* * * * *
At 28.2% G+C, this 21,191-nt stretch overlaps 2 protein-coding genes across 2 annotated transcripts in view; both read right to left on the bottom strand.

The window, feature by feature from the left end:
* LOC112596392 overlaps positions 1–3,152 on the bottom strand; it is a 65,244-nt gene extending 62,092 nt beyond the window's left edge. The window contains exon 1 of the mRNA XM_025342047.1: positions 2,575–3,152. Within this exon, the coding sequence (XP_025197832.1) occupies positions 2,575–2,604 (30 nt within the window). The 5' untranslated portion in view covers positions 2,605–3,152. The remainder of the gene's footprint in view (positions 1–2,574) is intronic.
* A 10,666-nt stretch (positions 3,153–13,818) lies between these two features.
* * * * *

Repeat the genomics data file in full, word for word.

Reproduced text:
At 28.2% G+C, this 21,191-nt stretch overlaps 2 protein-coding genes across 2 annotated transcripts in view; both read right to left on the bottom strand.

The window, feature by feature from the left end:
* LOC112596392 overlaps positions 1–3,152 on the bottom strand; it is a 65,244-nt gene extending 62,092 nt beyond the window's left edge. The window contains exon 1 of the mRNA XM_025342047.1: positions 2,575–3,152. Within this exon, the coding sequence (XP_025197832.1) occupies positions 2,575–2,604 (30 nt within the window). The 5' untranslated portion in view covers positions 2,605–3,152. The remainder of the gene's footprint in view (positions 1–2,574) is intronic.
* A 10,666-nt stretch (positions 3,153–13,818) lies between these two features.